Conservative, Liberal, and other now Useless Monikers
I used to call myself a conservative, and I suppose I still do. But, it is getting harder and harder to do so. Now, in hearing that statement, some “conservatives” may suspect that I am veering from conservatism. I assert that nothing could be further from the truth. Then again, maybe their suspicion is correct, as it is all in the definitions. You see, words mean things, and political labels are only as valuable (or should be only as valuable) as the actual meanings behind them.
Over time, the terms conservative and liberal have evolved, and while this notion of labels changing is nothing new, it is important to acknowledge such change and to recognize its meaning to assess where we stand as individuals. All too often, many of us blindly follow and identify with a group due to a familiar label, without considering if the values and positions of the group truly represent us. We could have a field day with this same concept in regards to the two major political parties, and how so many of us cling stubbornly to either Republican or Democrat regardless of how many times they let us down, doing the opposite of what they say or what we believe in. Yet I would posit that the way we cling to the conservative and liberal monikers is equally concerning and in many ways far more insidious.
The term conservative has two connotations directly related to the literal definition of the word: a) fiscal conservatism — spending as much or less than one takes in, and b) social conservatism — adhering to “traditional” positions and values. To fully expound the history of the label takes us from the writings of Edmund Burke through those of Russell Kirk and others. There are such label variations as liberal conservatism, conservative liberalism, classical liberalism (believe it or not, equated with modern conservatism), libertarian conservatism, paleoconservatism, and neo-conservatism (among others). But this writer’s purpose is not to get into that level of detail regarding the history of these labels, but rather to urge the reader to think about what these labels mean and whether as they change one should flippantly throw them around or apply them to an opponent or an opponent’s position without first considering said meaning.
All that being said, I would like to suggest that the definition of conservatism in the United States became small-government conservatism in delayed response to Goldwater conservatism, culminating with the groundswell of bi-partisan support for Ronald Reagan in 1979. American conservatism prior to this represented a union to some extent of classical liberalism and social conservatism. I believe the Reagan Revolution represented a divergence from social conservatism insofar as it represented a new-found emphasis on limited-government. In other words, while individuals may believe in adherence to traditional values, the way this manifests itself in terms of the role of government would be and should be very limited. In more recent years, however, true focus on limited government has been difficult to detect among the vast majority of “conservative” leaders. In my observations, far too many leaders who identify themselves as “conservative” fully manifest the breadth and depth of their conservatism when they pay lip service to things like “lower taxes” or traditional values. Beyond the rhetoric, their actions fall woefully short of the mark.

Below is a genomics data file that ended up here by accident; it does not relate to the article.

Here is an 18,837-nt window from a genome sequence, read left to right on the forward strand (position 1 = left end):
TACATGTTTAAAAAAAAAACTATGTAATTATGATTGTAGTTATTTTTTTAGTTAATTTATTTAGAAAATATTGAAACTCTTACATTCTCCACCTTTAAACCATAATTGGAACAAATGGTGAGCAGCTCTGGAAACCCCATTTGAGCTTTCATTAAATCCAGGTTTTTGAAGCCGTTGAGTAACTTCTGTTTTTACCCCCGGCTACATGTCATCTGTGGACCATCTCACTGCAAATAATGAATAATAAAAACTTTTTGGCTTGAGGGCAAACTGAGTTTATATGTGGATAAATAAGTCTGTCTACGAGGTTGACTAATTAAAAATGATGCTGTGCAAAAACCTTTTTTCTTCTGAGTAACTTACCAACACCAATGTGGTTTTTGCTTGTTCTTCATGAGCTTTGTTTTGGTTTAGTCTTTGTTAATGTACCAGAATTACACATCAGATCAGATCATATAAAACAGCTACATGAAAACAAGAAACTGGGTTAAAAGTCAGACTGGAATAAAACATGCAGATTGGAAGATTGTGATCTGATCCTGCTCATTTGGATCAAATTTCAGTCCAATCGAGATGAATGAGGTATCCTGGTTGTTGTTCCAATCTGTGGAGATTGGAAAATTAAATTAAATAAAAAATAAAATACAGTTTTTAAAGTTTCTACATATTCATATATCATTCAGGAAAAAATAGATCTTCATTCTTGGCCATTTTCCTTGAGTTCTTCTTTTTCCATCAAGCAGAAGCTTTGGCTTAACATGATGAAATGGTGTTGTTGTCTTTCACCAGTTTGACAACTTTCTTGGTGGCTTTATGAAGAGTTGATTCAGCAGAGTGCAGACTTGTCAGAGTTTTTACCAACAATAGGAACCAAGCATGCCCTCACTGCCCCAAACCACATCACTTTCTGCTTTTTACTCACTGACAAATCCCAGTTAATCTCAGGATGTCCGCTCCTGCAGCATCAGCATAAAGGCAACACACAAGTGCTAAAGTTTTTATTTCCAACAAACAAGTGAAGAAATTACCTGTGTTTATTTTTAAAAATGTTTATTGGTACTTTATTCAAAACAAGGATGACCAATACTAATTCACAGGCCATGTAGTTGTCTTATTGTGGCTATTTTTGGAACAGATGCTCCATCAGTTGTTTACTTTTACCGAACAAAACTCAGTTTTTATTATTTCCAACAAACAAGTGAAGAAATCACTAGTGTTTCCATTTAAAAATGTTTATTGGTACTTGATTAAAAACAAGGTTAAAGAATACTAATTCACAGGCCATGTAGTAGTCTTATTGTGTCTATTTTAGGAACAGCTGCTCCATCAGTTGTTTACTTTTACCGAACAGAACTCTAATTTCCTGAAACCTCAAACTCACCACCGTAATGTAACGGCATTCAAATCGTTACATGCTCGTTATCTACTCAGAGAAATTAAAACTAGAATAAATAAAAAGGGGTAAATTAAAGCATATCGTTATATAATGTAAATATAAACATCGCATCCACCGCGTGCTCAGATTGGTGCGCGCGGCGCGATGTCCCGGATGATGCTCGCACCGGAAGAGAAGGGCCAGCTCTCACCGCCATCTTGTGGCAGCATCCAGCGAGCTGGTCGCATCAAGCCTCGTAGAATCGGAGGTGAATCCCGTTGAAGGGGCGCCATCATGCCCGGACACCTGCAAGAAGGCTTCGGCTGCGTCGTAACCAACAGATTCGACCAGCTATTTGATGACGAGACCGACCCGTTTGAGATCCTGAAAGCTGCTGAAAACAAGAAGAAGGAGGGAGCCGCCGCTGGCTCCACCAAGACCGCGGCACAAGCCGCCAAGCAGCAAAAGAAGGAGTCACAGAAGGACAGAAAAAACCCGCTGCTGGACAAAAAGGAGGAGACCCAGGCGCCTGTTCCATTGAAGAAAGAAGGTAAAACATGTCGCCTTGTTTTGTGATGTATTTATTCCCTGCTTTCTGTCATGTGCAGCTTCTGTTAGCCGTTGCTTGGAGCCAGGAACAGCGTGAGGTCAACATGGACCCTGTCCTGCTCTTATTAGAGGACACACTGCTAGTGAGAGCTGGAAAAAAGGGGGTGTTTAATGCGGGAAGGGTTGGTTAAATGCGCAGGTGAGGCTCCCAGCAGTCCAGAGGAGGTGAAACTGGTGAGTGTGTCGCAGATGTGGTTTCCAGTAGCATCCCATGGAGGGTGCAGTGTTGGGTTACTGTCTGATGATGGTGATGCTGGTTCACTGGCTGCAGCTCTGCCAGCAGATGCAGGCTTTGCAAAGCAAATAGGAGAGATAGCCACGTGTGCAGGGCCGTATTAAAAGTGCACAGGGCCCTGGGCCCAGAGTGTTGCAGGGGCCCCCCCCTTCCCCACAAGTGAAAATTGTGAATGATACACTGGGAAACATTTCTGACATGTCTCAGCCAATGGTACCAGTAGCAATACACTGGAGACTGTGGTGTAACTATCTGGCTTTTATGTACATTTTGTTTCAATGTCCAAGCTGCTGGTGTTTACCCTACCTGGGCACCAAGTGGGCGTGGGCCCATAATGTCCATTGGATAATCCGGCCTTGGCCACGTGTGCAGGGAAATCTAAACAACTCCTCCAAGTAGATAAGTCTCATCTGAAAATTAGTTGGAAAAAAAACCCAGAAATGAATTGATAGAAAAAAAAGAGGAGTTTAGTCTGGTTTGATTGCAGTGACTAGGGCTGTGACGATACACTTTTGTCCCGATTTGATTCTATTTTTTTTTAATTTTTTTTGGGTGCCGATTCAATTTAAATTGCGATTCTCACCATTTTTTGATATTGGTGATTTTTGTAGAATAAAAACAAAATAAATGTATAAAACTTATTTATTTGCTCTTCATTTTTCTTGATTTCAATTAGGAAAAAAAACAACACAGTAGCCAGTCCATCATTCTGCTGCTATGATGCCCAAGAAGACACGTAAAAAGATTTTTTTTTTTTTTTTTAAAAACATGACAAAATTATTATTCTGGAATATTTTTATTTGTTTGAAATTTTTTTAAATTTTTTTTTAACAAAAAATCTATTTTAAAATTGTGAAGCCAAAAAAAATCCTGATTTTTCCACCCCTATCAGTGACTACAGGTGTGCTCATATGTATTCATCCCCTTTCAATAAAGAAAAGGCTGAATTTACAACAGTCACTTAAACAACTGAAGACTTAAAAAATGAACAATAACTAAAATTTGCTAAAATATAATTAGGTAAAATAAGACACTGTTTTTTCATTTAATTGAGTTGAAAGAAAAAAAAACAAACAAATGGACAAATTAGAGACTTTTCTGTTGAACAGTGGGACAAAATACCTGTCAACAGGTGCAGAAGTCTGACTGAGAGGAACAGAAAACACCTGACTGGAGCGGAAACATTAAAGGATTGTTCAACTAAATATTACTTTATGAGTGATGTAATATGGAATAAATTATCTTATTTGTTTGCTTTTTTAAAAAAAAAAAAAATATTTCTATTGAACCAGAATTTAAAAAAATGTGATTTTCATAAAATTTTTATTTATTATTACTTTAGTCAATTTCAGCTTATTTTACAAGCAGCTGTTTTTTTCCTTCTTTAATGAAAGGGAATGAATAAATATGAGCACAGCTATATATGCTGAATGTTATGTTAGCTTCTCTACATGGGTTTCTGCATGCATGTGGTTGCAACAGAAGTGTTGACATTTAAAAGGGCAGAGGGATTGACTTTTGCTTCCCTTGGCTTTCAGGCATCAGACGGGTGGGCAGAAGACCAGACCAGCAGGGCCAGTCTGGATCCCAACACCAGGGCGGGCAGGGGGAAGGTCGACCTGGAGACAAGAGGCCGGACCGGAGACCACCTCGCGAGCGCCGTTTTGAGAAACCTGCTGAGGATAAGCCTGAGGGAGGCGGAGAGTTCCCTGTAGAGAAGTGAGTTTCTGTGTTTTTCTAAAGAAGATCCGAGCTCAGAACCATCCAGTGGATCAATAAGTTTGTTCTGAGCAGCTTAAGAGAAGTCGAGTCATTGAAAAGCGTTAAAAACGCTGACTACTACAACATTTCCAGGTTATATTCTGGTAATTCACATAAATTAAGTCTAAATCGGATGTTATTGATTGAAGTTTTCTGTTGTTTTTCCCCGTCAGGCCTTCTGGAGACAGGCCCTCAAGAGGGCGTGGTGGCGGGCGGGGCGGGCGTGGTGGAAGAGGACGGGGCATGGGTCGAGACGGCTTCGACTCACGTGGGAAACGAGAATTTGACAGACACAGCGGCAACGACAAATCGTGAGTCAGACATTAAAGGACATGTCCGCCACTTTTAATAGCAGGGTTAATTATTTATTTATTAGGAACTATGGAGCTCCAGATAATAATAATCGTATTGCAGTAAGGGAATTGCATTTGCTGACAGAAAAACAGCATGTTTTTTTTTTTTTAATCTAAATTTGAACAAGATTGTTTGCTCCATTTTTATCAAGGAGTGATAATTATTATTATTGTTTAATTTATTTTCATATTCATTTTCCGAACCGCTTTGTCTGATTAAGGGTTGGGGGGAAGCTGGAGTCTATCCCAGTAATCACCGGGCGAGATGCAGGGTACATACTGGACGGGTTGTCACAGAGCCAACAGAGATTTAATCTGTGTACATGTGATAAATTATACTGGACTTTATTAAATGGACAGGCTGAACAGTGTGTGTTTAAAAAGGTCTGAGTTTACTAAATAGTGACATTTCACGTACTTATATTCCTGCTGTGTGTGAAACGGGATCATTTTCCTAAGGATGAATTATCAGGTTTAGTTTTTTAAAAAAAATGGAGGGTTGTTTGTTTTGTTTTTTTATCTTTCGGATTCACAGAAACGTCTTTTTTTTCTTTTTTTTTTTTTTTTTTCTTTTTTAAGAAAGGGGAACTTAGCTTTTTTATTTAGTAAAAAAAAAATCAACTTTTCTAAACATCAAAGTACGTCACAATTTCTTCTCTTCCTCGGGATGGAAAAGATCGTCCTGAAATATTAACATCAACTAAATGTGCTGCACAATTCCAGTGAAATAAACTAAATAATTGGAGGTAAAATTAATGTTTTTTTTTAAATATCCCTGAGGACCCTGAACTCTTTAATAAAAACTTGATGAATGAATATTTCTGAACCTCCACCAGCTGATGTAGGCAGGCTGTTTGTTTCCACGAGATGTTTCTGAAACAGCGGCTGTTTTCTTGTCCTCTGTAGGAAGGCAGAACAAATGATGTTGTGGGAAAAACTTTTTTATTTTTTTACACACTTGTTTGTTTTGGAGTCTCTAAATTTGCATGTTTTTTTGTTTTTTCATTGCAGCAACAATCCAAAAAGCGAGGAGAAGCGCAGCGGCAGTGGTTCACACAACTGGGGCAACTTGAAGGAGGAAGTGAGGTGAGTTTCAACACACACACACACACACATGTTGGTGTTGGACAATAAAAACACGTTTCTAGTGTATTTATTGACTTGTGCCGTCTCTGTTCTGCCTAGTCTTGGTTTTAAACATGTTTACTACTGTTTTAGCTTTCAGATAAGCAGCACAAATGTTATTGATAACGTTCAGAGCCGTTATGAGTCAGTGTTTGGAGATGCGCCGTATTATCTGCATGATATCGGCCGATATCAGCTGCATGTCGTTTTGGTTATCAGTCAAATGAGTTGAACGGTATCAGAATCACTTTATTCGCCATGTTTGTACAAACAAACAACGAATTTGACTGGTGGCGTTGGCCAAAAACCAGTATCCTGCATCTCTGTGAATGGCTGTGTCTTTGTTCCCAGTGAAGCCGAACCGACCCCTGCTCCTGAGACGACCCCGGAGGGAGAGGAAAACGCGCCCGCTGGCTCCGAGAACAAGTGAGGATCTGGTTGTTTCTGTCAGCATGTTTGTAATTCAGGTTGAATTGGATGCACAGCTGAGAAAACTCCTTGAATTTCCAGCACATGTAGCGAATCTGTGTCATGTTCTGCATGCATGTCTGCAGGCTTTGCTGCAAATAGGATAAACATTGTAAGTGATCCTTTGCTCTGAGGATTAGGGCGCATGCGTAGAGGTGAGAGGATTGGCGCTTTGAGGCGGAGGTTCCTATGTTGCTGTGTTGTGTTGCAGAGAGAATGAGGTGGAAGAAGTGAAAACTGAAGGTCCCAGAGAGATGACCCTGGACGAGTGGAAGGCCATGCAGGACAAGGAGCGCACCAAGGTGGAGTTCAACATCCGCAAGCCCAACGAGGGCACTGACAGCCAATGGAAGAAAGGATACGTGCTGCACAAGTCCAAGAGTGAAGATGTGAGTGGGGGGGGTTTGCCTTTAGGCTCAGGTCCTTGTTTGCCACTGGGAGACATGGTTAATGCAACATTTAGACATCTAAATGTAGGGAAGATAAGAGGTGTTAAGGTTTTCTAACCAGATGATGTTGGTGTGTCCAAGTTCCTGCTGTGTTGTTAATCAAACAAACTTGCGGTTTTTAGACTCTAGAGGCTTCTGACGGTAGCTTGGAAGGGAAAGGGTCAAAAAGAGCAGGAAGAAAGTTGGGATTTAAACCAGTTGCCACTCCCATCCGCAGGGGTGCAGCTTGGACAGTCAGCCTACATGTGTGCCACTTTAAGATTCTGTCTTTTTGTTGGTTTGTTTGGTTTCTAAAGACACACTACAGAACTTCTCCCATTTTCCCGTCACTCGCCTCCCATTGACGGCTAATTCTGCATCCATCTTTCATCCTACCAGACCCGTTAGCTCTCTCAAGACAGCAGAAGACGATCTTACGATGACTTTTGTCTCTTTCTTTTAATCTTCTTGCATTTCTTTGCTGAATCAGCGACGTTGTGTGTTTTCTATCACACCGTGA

Consider the following:
Person “A” believes that the role of government should be limited, per the explicit instruction of the Constitution, placing emphasis on the individual and personal responsibility, individual rights, with individuals responsible for providing for their own needs, and the idea that “the government that governs best, governs least.”
Person “B” believes that the idea of lowering taxes sounds pretty good, but we cannot or should not reduce our spending thus making tax reductions untenable, believes that individual liberties expressed in the Constitution should consistently take a backseat to the government’s need to provide for the safety and security of the people, and believes that a large and powerful central government, whose responsibility it is to keep individuals safe, must also provide for the citizenry in many and varied ways.
How then could one call both of these persons “conservative” and have the label truly maintain any meaning whatsoever? Let’s face it, we’ve identified hypothetical persons adhering to positions that are practically diametrically opposed to one another, and yet these days both persons may very well (rather, they do) call themselves conservatives. If anyone doubts the description of person “A” above as a fair description of a conservative, I highly suggest searching online for the speech by Ronald Reagan titled, “A Time for Choosing” (you will not be disappointed).